This would be domestic hot money in action, albeit on a very small scale.
Impact and Importance
Hot money can significantly impact a country’s exchange rates and capital flow.
When investors begin buying up currency in order to take advantage of a country’s interest rates, this will have two main effects. First, it will drive up the value of that currency. In our example above, the U.S. dollar will gain value against the British pound as we unload pounds in favor of the dollar. This will help the country’s import sector while hurting exports and tourism.
Second, hot money can bring short-term capital into a country. Again, from our example above, when we transfer our British pounds to U.S. dollars, we put those new dollars into a U.S. bank. This gives the bank capital that it can lend and invest with. This can be good or bad, as excess capitalization can cause inflation and asset overvaluation.
At the same time, by exiting a country we help to devalue its currency relative to others. When we sold our British pounds for U.S. dollars, the pound lost value against the dollar. This helps that country’s export sector by making it cheaper for foreign consumers and tourists to do business in Britain. However the weaker purchasing power also makes it more expensive for the British import sector. Thus, it weakens that segment of the economy.
Policymakers and economists take different views on the value of this. Some argue that this creates a natural market mechanism for economies to draw in capital and balance their currency. Others argue that this creates an unpredictable mechanic. As a result, an economy’s currency and capitalization can swing based on the whims of short term investors.
Hot Money and Politics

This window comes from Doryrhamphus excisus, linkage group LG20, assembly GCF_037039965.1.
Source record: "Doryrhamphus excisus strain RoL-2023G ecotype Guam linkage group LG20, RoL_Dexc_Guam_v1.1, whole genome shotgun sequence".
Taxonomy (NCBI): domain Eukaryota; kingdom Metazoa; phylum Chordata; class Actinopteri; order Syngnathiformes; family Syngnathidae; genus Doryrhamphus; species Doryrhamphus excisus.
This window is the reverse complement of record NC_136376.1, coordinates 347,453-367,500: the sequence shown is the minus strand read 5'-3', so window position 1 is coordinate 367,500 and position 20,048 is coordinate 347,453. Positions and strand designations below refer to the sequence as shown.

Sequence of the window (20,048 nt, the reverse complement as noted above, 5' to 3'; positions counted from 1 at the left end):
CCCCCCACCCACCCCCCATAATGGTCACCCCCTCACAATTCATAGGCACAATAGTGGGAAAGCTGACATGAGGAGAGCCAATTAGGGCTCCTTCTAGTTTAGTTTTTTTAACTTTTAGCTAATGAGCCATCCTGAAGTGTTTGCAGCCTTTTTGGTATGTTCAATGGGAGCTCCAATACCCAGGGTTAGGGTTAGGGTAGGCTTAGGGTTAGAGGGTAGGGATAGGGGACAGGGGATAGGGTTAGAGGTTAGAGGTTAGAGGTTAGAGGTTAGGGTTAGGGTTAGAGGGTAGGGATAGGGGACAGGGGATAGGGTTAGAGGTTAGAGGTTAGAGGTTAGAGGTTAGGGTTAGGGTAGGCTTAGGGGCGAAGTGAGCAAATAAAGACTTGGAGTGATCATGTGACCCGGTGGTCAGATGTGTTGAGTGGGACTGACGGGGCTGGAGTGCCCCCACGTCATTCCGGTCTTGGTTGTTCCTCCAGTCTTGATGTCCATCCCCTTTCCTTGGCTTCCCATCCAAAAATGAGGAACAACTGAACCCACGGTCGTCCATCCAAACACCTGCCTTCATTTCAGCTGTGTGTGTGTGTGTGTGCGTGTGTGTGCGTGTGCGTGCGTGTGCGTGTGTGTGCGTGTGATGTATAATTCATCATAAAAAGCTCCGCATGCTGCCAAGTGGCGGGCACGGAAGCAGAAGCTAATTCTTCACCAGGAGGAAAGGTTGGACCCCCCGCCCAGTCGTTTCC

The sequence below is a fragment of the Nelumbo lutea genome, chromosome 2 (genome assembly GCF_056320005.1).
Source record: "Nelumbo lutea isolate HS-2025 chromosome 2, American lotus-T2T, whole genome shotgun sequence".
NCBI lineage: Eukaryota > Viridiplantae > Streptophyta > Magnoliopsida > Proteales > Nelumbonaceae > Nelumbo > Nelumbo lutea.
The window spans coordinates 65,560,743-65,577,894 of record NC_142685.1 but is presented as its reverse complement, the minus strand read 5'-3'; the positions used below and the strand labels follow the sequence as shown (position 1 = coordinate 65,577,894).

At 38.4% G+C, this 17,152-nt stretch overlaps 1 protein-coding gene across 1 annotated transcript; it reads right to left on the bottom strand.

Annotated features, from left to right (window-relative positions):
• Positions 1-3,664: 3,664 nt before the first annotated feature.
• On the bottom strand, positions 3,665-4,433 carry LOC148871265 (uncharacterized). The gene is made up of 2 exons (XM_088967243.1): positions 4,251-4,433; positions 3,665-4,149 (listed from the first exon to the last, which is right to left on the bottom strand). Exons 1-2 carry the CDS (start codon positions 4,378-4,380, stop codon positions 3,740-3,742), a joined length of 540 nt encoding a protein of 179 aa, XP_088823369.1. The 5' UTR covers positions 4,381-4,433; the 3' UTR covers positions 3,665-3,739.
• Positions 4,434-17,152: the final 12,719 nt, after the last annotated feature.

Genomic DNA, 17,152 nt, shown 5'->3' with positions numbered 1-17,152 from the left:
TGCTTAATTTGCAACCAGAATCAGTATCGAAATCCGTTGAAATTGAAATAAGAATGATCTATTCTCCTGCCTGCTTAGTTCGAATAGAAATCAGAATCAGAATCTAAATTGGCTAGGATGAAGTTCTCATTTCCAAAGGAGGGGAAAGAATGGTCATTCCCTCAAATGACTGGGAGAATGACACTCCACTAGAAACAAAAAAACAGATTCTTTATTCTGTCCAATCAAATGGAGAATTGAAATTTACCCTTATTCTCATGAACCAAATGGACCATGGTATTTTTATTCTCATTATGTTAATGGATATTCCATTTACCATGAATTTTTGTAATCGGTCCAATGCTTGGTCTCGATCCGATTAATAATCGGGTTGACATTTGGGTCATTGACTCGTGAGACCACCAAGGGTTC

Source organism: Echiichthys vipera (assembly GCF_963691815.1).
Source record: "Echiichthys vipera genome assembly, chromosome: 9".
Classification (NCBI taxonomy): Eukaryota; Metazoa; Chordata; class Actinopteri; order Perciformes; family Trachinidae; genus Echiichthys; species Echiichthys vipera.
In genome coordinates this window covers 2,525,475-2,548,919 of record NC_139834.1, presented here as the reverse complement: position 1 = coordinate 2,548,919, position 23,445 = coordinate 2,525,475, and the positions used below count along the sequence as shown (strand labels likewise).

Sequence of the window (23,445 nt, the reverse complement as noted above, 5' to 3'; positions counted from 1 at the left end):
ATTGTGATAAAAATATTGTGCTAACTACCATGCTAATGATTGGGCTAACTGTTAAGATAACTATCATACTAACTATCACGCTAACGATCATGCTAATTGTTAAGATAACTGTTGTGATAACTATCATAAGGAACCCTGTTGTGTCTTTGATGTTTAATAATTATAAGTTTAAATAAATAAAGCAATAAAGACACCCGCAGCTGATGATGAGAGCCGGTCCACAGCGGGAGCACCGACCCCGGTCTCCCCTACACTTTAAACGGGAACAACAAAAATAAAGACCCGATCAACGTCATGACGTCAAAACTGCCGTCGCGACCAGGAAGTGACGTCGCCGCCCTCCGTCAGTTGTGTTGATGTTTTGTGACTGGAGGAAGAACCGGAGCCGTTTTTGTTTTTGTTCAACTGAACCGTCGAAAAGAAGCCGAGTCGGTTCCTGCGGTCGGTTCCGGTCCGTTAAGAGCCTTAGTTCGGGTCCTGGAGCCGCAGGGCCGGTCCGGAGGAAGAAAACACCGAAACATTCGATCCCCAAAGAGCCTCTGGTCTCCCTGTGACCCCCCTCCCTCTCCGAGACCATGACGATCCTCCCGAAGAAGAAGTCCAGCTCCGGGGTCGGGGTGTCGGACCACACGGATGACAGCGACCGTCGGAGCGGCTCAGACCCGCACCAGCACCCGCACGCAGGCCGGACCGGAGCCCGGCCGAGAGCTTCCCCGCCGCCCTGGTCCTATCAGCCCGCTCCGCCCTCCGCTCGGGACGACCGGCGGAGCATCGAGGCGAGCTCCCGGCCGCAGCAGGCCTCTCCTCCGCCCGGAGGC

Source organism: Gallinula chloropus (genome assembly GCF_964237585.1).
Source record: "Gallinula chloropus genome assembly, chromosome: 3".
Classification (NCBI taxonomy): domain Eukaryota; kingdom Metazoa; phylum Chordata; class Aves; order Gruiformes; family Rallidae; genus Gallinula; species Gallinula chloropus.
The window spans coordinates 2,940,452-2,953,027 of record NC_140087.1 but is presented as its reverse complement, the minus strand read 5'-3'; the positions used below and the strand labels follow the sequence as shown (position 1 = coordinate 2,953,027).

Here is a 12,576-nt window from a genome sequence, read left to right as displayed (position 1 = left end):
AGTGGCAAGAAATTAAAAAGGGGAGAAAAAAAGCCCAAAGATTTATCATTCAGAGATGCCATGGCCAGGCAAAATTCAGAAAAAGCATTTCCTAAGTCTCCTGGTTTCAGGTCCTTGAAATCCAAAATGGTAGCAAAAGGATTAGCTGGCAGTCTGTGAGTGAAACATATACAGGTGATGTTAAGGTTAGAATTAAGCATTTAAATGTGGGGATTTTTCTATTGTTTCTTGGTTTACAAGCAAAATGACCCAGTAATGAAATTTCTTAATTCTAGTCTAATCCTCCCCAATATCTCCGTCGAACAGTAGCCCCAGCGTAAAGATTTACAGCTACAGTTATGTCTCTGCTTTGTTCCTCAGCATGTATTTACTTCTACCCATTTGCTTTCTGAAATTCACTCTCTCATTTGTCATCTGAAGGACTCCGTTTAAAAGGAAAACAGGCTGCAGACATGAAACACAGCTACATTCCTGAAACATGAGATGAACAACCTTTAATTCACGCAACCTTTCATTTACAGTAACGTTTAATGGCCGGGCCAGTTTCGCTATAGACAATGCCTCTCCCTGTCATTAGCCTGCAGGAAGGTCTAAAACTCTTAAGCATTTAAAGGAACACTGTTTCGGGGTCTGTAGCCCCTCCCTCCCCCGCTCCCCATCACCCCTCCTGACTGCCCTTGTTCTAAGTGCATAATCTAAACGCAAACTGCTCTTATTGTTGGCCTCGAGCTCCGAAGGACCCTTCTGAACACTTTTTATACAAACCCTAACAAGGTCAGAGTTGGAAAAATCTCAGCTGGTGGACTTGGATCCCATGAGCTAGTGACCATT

Hot money investors will sometimes chase political, rather than economic, trends. In some cases they will invest in an economy not necessarily because it offers the best interest rates but because it offers potential stability, or they will avoid an otherwise attractive economy because they’re concerned about political instability.
Limitations of Hot Money
The main limitation of hot money is capital controls. For hot money to work, a country needs to allow capital to move freely in and out of the economic zone. If laws make it difficult to keep money in the country or to transfer money out of it, hot money investors can’t work with the kind of speed that their strategy depends on.
In addition, an economy has to have the technical ability to move money in and out with ease and reliability. Say an economy doesn’t have the infrastructure or technology to conduct electronic transfers. For example, if it works on an unreliable power grid, then hot money investors can’t work. The same is true of economies that suffer from endemic corruption. If an investor has to worry about having their money siphoned off by local bankers or politicians, they cannot keep their money in a local account.
The Bottom Line
Hot money is an investment strategy that involves moving capital between economies to take advantage of short-term interest rates. The term comes from how quickly and easily investors move their money. Hot money can significantly impact a country’s exchange rates and capital flow. Meanwhile, it can also create short-term capital for a country.